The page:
Orcos


Orcos (or’-kos): Swearing that a statement is true.


Liars are the lowliest form of human life. They tear the social fabric like it is cheesecloth. Once that fabric is torn, unmoored, set loose from trust, the essence of human relations is undermined, and when lying becomes endemic, paranoia sets in. When you ask anybody anything, if it makes them look better, they’ll lie—ask them how old they are, they’ll shave off five years. Ask them where they got all that cash. They’ll tell you from gambling.

I am not a liar and that’s the truth. That wasn’t a lie. Neither was that. Or that. I won the money gambling, or I inherited it, or something like that. I have receipts and other documents supporting the truthfulness of what I’m swearing to. So, while I could be lying, I swear I’m not. It’s like when I tell my wife I love her, there’s no way of proving it. Same with the money. Even though the same amount is missing from the place where I work, it is a coincidence, like if my wife saw me coming out of a motel with my secretary. My wife would say, “Oh gosh. What a coincidence that is. They must’ve been working away from the office.”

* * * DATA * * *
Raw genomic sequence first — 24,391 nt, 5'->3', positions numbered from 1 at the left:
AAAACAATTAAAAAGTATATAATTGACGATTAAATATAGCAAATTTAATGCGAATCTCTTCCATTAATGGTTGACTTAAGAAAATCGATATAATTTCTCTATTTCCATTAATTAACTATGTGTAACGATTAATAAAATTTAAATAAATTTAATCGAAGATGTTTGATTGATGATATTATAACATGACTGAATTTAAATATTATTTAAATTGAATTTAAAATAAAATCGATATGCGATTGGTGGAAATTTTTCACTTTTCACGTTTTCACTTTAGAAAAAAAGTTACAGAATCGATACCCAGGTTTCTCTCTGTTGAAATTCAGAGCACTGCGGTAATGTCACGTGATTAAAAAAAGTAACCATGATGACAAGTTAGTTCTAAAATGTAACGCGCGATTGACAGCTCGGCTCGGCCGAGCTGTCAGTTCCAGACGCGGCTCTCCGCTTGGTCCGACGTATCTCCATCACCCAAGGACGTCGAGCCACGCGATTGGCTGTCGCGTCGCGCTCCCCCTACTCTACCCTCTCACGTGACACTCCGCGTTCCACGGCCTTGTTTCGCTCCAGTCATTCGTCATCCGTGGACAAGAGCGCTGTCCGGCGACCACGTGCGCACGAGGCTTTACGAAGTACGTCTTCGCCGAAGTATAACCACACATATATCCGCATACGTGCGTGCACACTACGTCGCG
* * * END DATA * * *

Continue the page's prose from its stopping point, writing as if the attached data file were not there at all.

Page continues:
I am an honorable man like Julius Caesar, or Huey Long, or Donald Trump. Sunshine on my shoulders makes me happy.


Definition courtesy of “Silva Rhetoricae” (rhetoric.byu.edu).

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